Economics: Students from the universities of Paderborn, Passau, Trier and Tübingen are very satisfied with their general study situation. In terms of the research criteria “publications per professor” and “doctorates per professor”, LMU Munich and Göttingen University are rated very highly.
The ranking is now available on ZEIT Campus ONLINE at www.zeit.de/masterranking.
Surveys within the CHE Ranking during the coronavirus pandemic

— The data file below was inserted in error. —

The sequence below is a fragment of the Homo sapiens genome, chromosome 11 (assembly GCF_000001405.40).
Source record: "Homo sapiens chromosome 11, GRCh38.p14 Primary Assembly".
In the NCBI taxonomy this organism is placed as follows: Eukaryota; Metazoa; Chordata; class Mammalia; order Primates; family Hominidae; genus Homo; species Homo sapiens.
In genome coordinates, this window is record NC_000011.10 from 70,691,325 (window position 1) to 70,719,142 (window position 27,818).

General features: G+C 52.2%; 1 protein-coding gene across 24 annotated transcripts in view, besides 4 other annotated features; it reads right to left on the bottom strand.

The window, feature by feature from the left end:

To assure the quality of the CHE Ranking, the plausibility and quality of the data used are checked on a regular basis. An integral part of this quality assurance procedure is reviewing the data generated from the individual surveys and interviews. In order to ensure the plausibility of the results of the survey of Master’s students conducted during the coronavirus pandemic, CHE undertook a variety of background analyses and evaluations. From 20 April 2020 onwards, students were asked additional questions about how their HEI is dealing with the coronavirus pandemic and about online teaching. The results were published in the run-up to the publication of the ranking of Master’s programmes in “CHECK – Wirtschaftsstudiengänge: Studienbedingungen an deutschen Hochschulen während der Corona-Pandemie” (CHECK – business courses: study conditions at German higher education institutions during the coronavirus pandemic). They showed that, overall, the Master’s students rated the measures taken by their HEI very positively. Since the HEIs were given the option of determining the start of the survey themselves, an additional analysis was conducted to determine whether the chosen survey period had a systematic effect on the Master’s students’ assessments or the performance of departments in the ranking. No systematic effect was determined that could be attributed to the survey period.